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Midway native traveled many paths
Faces and Places
Laura Devendorf, whose family owns Melon Bluff Nature Preserve, currently is writing a book about international equestrian competitions. - photo by Photo by Diane Kirkland
Name: Laura Devendorf

Hometown: Midway. “The South, what a place to grow up. It was so much fun. Tracking animals and doing dangerous things.”

Family: Three daughters Daryn, Marla and Meredith, and late husband Don Devendorf.
Education: University of Wisconsin in Madison. She said she attended because it was the largest public college in the country at the time and the most radical.

“Every path I ever saw I wanted to go down it. I just had this insatiable curiosity and the determination to go do it. And that’s what life has been because I’ve had three major careers in my life.”
Among other interests and bits of work, Devendorf said she has made careers as an artist and art critic, an equestrian course designer and, most recently, an author.

Working as an artist and critic in San Francisco during the 1960s you must have met some interesting people? “On the corner, Santana lived right above us, and Janis Joplin lived right over there, and Blood Sweat and Tears had a house three doors down from us. So what do you do about that? You play.”

How did you go from painting to designing world-class equestrian courses featured on ESPN? “It’s the path syndrome. We started giving little funky horse shows here and then I thought this is fascinating; I want to do more… I was the first woman to ever be the assistant course designer in the Olympics and the World Cup. I was the assistant course designer at the 1996 Olympics. That was a two-year project and I had to manage a $500,000-plus budget. I designed about a third of the jumps.”

That’s a very unique trade. Was it hard to learn? “I was an apprentice with Pamela Carrothers... Still, to this day, there’re only 10 international course designers licensed in the United States. So, you can see, it takes some doing. You pay your dues.”

And, most recently? “I’m writing a book right now. There hasn’t been a book about it [international equestrian competitions] in a long time. Mine is about all the outrageous stories and all the horrific things that have happened to me world-wide. It’s going to be fun to read because I don’t think anything should be dry and boring.”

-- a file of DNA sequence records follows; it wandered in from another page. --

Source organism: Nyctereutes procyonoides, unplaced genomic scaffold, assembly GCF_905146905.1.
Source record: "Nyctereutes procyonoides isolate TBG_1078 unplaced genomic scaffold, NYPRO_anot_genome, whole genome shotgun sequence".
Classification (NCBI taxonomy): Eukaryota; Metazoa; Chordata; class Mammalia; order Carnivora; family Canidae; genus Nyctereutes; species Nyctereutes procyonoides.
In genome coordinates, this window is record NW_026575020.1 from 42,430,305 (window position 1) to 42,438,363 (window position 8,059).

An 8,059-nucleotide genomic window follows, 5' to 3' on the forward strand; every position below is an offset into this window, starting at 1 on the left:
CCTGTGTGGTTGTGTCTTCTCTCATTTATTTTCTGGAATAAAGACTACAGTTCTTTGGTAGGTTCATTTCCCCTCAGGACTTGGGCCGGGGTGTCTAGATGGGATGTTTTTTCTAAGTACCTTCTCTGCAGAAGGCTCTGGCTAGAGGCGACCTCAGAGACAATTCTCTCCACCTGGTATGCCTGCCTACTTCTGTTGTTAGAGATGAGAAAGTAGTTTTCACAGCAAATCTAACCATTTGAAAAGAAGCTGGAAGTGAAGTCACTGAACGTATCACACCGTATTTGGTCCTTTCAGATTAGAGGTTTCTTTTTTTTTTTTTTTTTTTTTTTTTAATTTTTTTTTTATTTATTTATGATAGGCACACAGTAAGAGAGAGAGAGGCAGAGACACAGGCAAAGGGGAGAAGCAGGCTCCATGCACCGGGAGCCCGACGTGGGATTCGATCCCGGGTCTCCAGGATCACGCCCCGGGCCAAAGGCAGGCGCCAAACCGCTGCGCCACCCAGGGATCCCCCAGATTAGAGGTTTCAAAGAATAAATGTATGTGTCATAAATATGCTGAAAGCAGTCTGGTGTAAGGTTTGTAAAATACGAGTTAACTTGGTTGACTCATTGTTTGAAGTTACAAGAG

In all your careers, you didn’t mention Melon Bluff, your family’s expansive nature preserve. Where did the inspiration for the reserve come from? “Melon Bluff is a holistic experience because it isn’t just man’s environment. It isn’t just man’s education. It isn’t just his culture. Everything comes from his relation to his land and to each other through time and it’s such an important point. And that’s why the foundation we started is so complicated because it’s five organizations.”
The foundation has organizations representing educational, historical, anthropological and environmental issues pertaining to the coast.

Where did you get your sense of ambition? “My father was like that. My mother was like that. It was so pervasive in our home. Someone was always doing something interesting. They saw a need and filled it and then let it take them.”

And do you see the same things in your kids? “Oh yes; they have the sickness.”

Aside from Melon Bluff, you’ve done considerable restoration and preservation work in the area, including the conception of Seabrook Village. Do you have advice for other people interested in preserving history and culture?
“If you’re just too nice to get your hands dirty, you’re going to lose it.”
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